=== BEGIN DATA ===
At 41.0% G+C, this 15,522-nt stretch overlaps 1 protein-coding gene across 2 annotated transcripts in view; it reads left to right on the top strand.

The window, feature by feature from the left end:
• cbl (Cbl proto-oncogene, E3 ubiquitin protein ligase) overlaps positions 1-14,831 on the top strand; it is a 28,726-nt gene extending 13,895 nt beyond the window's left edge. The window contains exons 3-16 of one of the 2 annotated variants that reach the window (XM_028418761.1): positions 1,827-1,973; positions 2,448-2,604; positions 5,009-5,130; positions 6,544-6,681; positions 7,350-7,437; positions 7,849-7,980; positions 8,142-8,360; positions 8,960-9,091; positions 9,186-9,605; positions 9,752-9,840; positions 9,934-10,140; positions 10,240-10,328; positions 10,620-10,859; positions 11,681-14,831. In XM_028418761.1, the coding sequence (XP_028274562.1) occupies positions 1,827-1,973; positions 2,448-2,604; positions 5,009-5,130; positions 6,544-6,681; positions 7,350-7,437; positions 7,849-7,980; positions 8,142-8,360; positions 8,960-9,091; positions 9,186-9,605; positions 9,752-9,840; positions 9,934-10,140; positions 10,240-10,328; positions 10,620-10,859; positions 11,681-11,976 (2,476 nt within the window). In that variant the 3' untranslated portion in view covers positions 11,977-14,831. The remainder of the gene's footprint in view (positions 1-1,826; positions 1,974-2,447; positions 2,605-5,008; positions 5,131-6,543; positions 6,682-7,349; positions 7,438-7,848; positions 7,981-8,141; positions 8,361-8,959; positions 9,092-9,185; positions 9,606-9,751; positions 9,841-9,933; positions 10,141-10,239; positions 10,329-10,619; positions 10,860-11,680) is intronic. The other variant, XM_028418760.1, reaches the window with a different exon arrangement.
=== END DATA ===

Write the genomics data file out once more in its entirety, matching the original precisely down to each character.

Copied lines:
At 41.0% G+C, this 15,522-nt stretch overlaps 1 protein-coding gene across 2 annotated transcripts in view; it reads left to right on the top strand.

The window, feature by feature from the left end:
• cbl (Cbl proto-oncogene, E3 ubiquitin protein ligase) overlaps positions 1-14,831 on the top strand; it is a 28,726-nt gene extending 13,895 nt beyond the window's left edge. The window contains exons 3-16 of one of the 2 annotated variants that reach the window (XM_028418761.1): positions 1,827-1,973; positions 2,448-2,604; positions 5,009-5,130; positions 6,544-6,681; positions 7,350-7,437; positions 7,849-7,980; positions 8,142-8,360; positions 8,960-9,091; positions 9,186-9,605; positions 9,752-9,840; positions 9,934-10,140; positions 10,240-10,328; positions 10,620-10,859; positions 11,681-14,831. In XM_028418761.1, the coding sequence (XP_028274562.1) occupies positions 1,827-1,973; positions 2,448-2,604; positions 5,009-5,130; positions 6,544-6,681; positions 7,350-7,437; positions 7,849-7,980; positions 8,142-8,360; positions 8,960-9,091; positions 9,186-9,605; positions 9,752-9,840; positions 9,934-10,140; positions 10,240-10,328; positions 10,620-10,859; positions 11,681-11,976 (2,476 nt within the window). In that variant the 3' untranslated portion in view covers positions 11,977-14,831. The remainder of the gene's footprint in view (positions 1-1,826; positions 1,974-2,447; positions 2,605-5,008; positions 5,131-6,543; positions 6,682-7,349; positions 7,438-7,848; positions 7,981-8,141; positions 8,361-8,959; positions 9,092-9,185; positions 9,606-9,751; positions 9,841-9,933; positions 10,141-10,239; positions 10,329-10,619; positions 10,860-11,680) is intronic. The other variant, XM_028418760.1, reaches the window with a different exon arrangement.